Turkey's Dreadful Response to the Soma Mining Disaster

May 21, 2014

Relatives of a miner mourn beside his grave following the Soma mining disaster, on May 17, 2014 in Soma, Turkey (Photo Credit: Halit Onur Sandal/Getty Images).
Relatives of a miner mourn beside his grave following the Soma mining disaster, on May 17, 2014 in Soma, Turkey (Photo Credit: Halit Onur Sandal/Getty Images).

Last week’s mining disaster in Turkey represented more than simply an industrial accident, but raised very real human rights concerns. The government’s response in the last week, however, have only heightened these concerns.

Assessing Responsibility

In the wake of the disaster, Amnesty’s Andrew Gardner highlighted that this tragedy could have been averted:

The long history of deaths in mines in Turkey raises chilling questions over workers’ safety. The fact that the government rejected recent calls by parliamentarians to investigate serious work-related accidents is nothing short of shocking. They are playing with people’s lives.

Turkish officials have, in fact, initiated an investigation into the causes of the mining disaster and a number of people have been taken into custody.

Prime Minister Recep Tayyip Erdogan has promised that the “no one will be able to cover up this painful incident. All criminal and administrative investigations will be carried out and we will be strictly monitoring them.”

The question is whether these investigations will be truly impartial and will effectively address potential negligence on the part of the government, as well as industry.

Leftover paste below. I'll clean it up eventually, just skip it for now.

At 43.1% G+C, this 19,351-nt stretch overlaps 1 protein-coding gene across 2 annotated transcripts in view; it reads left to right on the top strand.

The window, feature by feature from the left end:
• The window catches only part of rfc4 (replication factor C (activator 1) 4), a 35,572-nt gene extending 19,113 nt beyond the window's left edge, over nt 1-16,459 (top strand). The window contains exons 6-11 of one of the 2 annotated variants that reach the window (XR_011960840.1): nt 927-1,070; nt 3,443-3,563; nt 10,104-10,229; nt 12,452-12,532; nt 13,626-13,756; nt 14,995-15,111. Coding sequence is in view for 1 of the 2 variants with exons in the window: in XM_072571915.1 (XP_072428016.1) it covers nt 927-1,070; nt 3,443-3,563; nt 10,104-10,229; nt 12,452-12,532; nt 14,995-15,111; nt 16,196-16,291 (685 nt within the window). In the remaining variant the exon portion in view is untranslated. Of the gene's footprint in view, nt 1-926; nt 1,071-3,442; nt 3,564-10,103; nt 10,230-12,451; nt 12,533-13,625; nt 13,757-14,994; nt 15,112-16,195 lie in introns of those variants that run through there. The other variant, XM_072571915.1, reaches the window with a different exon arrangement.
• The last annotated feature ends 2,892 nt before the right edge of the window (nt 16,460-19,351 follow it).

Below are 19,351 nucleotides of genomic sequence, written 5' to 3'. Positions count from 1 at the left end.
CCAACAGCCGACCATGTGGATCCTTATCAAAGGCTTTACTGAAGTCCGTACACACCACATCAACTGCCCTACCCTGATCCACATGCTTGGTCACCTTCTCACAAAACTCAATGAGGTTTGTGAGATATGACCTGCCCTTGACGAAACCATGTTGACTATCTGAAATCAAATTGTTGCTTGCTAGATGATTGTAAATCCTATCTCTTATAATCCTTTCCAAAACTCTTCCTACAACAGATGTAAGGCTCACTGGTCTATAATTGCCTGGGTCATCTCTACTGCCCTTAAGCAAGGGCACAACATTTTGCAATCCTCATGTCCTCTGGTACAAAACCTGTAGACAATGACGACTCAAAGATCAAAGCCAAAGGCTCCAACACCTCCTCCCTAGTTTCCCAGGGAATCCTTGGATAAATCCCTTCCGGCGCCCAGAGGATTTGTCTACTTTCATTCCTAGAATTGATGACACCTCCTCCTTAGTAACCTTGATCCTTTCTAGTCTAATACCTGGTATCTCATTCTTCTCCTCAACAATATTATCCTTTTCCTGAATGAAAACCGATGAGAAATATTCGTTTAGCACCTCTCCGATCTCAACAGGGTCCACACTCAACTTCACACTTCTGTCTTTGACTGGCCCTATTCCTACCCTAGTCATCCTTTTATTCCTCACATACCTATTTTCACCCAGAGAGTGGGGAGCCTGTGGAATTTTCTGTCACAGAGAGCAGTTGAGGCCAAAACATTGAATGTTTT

Journalists who have been covering the mining disaster closely, like Alexander Christie Miller of the Christian Science Monitor and London Times, have noted that lackadaisical safety procedures seem to be the norm in Turkish mines. Workers at the Soma mine report that inspections are ineffectual and that worker complaints result in punishment.

Yilmaz said that inspections do take place, but they are announced weeks in advance, allowing the company to correct misdemeanors, whitewash the working conditions and obtain a clean bill of health.

We always prepared for these visits, cleaning everything, temporarily closing dangerous shafts, hiding faulty machines. In our mine, we are not allowed to use diesel-fueled machinery. These machines were hidden away for the inspections. We were also instructed to tell them that everything was just fine, that we were happy.

Yilmaz’s account is supported by those of other miners who have expressed their grievances to the Turkish media. International experts have also been highly critical of the mining operation in Soma and work safety in Turkish mines in general.

Turkish authorities have promised a full investigation. It remains to be seen whether the government is willing to look at its own policies and personnel as they move forward.

Yusuf Yerkel, advisor to Turkish Prime Minister Recep Tayyip Erdogan, kicking a protester already held by special forces police members during Erdogan's visit to Soma, Turkey (Photo Credit: Depo Photos/AFP/Getty Images).